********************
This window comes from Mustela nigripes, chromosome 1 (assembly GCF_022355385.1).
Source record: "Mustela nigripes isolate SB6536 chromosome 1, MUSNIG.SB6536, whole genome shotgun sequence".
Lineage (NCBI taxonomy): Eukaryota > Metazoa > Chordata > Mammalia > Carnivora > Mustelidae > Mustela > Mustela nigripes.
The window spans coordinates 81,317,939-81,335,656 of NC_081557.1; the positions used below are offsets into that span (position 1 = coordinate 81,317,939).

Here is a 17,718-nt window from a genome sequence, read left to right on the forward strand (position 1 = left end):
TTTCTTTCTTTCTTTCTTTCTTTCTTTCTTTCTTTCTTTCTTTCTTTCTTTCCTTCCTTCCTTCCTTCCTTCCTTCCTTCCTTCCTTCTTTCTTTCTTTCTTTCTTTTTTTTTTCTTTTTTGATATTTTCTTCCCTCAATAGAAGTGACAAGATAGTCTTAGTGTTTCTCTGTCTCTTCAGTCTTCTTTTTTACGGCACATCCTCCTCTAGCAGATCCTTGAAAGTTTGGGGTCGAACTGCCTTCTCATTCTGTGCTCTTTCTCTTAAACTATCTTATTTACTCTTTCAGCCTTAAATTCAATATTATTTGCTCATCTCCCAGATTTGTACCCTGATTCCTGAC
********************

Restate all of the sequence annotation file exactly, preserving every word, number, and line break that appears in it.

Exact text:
This window comes from Mustela nigripes, chromosome 1 (assembly GCF_022355385.1).
Source record: "Mustela nigripes isolate SB6536 chromosome 1, MUSNIG.SB6536, whole genome shotgun sequence".
Lineage (NCBI taxonomy): Eukaryota > Metazoa > Chordata > Mammalia > Carnivora > Mustelidae > Mustela > Mustela nigripes.
The window spans coordinates 81,317,939-81,335,656 of NC_081557.1; the positions used below are offsets into that span (position 1 = coordinate 81,317,939).

Here is a 17,718-nt window from a genome sequence, read left to right on the forward strand (position 1 = left end):
TTTCTTTCTTTCTTTCTTTCTTTCTTTCTTTCTTTCTTTCTTTCTTTCTTTCCTTCCTTCCTTCCTTCCTTCCTTCCTTCCTTCCTTCTTTCTTTCTTTCTTTCTTTTTTTTTTCTTTTTTGATATTTTCTTCCCTCAATAGAAGTGACAAGATAGTCTTAGTGTTTCTCTGTCTCTTCAGTCTTCTTTTTTACGGCACATCCTCCTCTAGCAGATCCTTGAAAGTTTGGGGTCGAACTGCCTTCTCATTCTGTGCTCTTTCTCTTAAACTATCTTATTTACTCTTTCAGCCTTAAATTCAATATTATTTGCTCATCTCCCAGATTTGTACCCTGATTCCTGAC